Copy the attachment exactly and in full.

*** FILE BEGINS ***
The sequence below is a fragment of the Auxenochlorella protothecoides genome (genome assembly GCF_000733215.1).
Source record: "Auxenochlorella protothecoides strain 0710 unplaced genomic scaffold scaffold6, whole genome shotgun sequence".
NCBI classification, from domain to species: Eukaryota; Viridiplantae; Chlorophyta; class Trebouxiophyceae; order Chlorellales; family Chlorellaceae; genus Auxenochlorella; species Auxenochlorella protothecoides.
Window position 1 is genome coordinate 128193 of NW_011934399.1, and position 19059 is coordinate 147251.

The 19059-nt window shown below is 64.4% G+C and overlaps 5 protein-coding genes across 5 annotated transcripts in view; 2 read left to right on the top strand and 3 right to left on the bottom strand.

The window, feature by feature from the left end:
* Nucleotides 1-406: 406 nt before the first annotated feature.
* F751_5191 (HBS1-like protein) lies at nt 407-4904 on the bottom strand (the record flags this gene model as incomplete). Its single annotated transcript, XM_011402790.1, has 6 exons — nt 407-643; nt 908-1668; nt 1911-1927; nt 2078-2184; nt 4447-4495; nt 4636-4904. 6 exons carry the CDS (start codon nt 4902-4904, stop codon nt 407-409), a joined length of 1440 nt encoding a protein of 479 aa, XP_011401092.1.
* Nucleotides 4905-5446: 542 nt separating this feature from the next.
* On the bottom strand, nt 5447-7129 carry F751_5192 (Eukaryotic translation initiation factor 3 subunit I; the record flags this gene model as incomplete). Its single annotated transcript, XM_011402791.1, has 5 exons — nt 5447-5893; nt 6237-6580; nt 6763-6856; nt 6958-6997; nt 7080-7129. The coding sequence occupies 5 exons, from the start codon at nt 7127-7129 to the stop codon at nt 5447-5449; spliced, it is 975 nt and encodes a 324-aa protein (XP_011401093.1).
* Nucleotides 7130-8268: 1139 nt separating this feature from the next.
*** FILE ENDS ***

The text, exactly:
The sequence below is a fragment of the Auxenochlorella protothecoides genome (genome assembly GCF_000733215.1).
Source record: "Auxenochlorella protothecoides strain 0710 unplaced genomic scaffold scaffold6, whole genome shotgun sequence".
NCBI classification, from domain to species: Eukaryota; Viridiplantae; Chlorophyta; class Trebouxiophyceae; order Chlorellales; family Chlorellaceae; genus Auxenochlorella; species Auxenochlorella protothecoides.
Window position 1 is genome coordinate 128193 of NW_011934399.1, and position 19059 is coordinate 147251.

The 19059-nt window shown below is 64.4% G+C and overlaps 5 protein-coding genes across 5 annotated transcripts in view; 2 read left to right on the top strand and 3 right to left on the bottom strand.

The window, feature by feature from the left end:
* Nucleotides 1-406: 406 nt before the first annotated feature.
* F751_5191 (HBS1-like protein) lies at nt 407-4904 on the bottom strand (the record flags this gene model as incomplete). Its single annotated transcript, XM_011402790.1, has 6 exons — nt 407-643; nt 908-1668; nt 1911-1927; nt 2078-2184; nt 4447-4495; nt 4636-4904. 6 exons carry the CDS (start codon nt 4902-4904, stop codon nt 407-409), a joined length of 1440 nt encoding a protein of 479 aa, XP_011401092.1.
* Nucleotides 4905-5446: 542 nt separating this feature from the next.
* On the bottom strand, nt 5447-7129 carry F751_5192 (Eukaryotic translation initiation factor 3 subunit I; the record flags this gene model as incomplete). Its single annotated transcript, XM_011402791.1, has 5 exons — nt 5447-5893; nt 6237-6580; nt 6763-6856; nt 6958-6997; nt 7080-7129. The coding sequence occupies 5 exons, from the start codon at nt 7127-7129 to the stop codon at nt 5447-5449; spliced, it is 975 nt and encodes a 324-aa protein (XP_011401093.1).
* Nucleotides 7130-8268: 1139 nt separating this feature from the next.